COVID-19 committee chair: Safe, sensible openings will help fulfill claims
Joint Select Committee on the COVID-19 Pandemic Chair Matt Hall today agreed with state Rep. Sara Cambensy (D-Marquette) on the need to reopen regional Unemployment Insurance Agency (UIA) branches in sections of the state where it can be done safely – helping formulate a smarter approach to eliminating a severe backlog of unfulfilled claims.
In a committee hearing this morning, Hall welcomed Cambensy and concerned residents from across the state who have experienced difficulty with getting their claims processed or fulfilled by the UIA. One person, Jeff Lang of Brooklyn in Jackson County, was laid off on March 24 and previously shared with the committee on May 27 that he had been unable to qualify for or receive benefits.
Lang disclosed today in follow-up testimony that he received a call from the UIA the morning following that testimony with prioritization from the governor’s office, and has since been declared eligible and received benefits.
“Our committee gave Mr. Lang a platform to share his experience and he was able to get benefits he was owed, but there are thousands of other people out there who are still waiting for resources they need to pay bills and put food on the table,” said Hall, of Marshall. “Legislators are hearing from them constantly and our offices are doing our best to help them, but Gov. Whitmer’s office and the agency responsible for overseeing the timely fulfillment of claims are also responsible. They need to do more to get people the payments they need and deserve.”
A bipartisan group of 12 Michigan House members recently sent a letter to the governor requesting the strategic regional branch reopening – similar to Secretary of State branches opening for limited appointments on June 1.
Hall expects the $29.1 million in federal funding the House appropriated to UIA on Wednesday will improve the agency’s response to desperate people across the state. The money will go to improving technology and increased staffing, allowing the agency to hire up to 500 additional temporary contract employees for six months to ensure more claims are processed.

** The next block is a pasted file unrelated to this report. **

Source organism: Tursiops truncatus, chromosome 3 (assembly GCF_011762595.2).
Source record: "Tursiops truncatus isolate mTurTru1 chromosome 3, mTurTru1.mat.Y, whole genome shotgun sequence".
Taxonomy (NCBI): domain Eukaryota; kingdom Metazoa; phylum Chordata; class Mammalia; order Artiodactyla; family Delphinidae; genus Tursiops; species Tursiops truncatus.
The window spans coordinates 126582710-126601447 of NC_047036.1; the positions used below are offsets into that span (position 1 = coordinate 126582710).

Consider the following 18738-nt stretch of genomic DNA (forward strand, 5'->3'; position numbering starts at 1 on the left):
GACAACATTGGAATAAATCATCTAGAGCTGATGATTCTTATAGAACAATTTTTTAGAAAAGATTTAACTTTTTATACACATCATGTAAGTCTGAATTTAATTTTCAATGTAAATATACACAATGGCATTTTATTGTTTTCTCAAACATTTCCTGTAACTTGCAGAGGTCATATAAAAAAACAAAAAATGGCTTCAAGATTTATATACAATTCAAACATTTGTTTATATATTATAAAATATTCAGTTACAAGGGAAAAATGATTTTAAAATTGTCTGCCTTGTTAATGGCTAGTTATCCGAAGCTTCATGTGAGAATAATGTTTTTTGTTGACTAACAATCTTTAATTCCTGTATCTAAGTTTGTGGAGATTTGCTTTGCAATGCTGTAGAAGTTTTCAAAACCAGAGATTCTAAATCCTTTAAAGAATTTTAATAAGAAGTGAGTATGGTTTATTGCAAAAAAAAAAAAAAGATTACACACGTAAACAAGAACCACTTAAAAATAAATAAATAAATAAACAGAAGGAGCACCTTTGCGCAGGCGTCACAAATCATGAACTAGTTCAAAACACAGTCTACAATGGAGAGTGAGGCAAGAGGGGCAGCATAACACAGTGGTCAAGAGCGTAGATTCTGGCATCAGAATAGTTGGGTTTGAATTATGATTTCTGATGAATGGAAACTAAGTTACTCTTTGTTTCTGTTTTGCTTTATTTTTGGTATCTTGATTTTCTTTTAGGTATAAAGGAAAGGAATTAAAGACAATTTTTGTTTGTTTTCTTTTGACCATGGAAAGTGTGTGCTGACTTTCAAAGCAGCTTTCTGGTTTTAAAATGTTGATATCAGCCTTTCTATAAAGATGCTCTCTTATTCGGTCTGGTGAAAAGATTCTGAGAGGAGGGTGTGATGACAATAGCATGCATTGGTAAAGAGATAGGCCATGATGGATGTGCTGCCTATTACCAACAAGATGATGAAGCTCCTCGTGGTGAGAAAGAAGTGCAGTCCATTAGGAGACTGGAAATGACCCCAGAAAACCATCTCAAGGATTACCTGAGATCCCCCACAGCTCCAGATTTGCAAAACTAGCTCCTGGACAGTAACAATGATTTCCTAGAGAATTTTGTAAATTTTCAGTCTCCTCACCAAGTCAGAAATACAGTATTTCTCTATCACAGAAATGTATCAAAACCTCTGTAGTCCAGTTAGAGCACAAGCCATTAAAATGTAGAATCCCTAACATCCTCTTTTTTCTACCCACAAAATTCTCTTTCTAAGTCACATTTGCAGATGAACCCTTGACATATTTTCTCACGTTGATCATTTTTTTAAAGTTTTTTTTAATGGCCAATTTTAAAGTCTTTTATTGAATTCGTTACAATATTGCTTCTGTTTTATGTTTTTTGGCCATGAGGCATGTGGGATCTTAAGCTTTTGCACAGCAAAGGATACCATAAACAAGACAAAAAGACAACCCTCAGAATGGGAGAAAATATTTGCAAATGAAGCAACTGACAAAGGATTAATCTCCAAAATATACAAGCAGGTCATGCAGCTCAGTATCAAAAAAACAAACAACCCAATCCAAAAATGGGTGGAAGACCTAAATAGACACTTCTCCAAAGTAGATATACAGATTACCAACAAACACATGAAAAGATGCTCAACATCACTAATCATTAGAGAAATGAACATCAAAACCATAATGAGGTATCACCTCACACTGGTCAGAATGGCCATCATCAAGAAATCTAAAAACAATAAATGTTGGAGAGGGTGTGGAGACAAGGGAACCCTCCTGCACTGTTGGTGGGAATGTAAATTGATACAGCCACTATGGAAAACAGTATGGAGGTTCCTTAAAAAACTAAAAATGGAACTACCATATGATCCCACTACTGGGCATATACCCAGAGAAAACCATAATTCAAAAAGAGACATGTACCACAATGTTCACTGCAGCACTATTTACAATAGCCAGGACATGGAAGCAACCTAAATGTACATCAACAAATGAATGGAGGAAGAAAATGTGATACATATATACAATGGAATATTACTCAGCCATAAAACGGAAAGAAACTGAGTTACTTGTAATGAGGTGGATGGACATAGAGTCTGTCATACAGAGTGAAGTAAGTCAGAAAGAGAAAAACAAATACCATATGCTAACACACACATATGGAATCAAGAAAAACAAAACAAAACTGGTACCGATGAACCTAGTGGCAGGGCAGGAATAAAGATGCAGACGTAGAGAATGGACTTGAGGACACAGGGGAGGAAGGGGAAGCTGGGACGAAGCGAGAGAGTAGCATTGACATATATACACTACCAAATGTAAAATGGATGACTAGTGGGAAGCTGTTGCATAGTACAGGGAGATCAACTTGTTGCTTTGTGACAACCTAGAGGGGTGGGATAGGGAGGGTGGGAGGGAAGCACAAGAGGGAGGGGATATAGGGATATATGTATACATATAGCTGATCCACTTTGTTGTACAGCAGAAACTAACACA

Roughly 2.2 million unemployment claims have been filed since mid-March as Gov. Gretchen Whitmer shut down much of Michigan’s economy with ‘stay home’ orders. In testimony before the committee in May, UIA and the Department of Labor and Economic Opportunity each revealed updated numbers on how many people had yet to receive any payments for their claims.
Hall will look to UIA to provide another update in committee testimony next week. The most recent number given was 124,000 – provided by LEO Director Jeff Donofrio on May 21 – and Hall said he has been unable to secure any data since.
“The people of Michigan deserve transparency and answers to the many questions they still have on how this agency is operating,” Hall said. “Our committee is committed to holding state government accountable to the people it is serving, and state government needs to work effectively and efficiently in both emergency situations and normal times.”
State Rep. Matt Hall today voted to approve a safe and responsible budget plan – one that puts Michigan residents and their families first while not increasing taxes or expanding state government.
Joint Select Committee on the COVID-19 Pandemic Chair Matt Hall, of Marshall, today issued the following statement after hearing testimony from Department of Health and Human Services Director Robert Gordon. Gordon spoke on recommendations the governor’s Michigan Nursing Homes COVID-19 Preparedness Task Force formulated for resident placement, resource availability and quality of life for long-term […]
Rep. Matt Hall comments on testimony Wednesday in the Joint Select Committee on the COVID-19 Pandemic from Department of Health and Human Services Director Robert Gordon. Rep. Hall says he is troubled the Director suggested that that DHHS officials were too busy to listen to health experts.
Rep. Hall talks about Senate passage Tuesday of his House Bill 5248. The measure increases transparency and accountability by requiring the Office of Children’s Ombudsman (OCO) to publicly release findings and recommendations related to a child abuse or death investigation within 30 days of a case’s closure date and with confidential information redacted.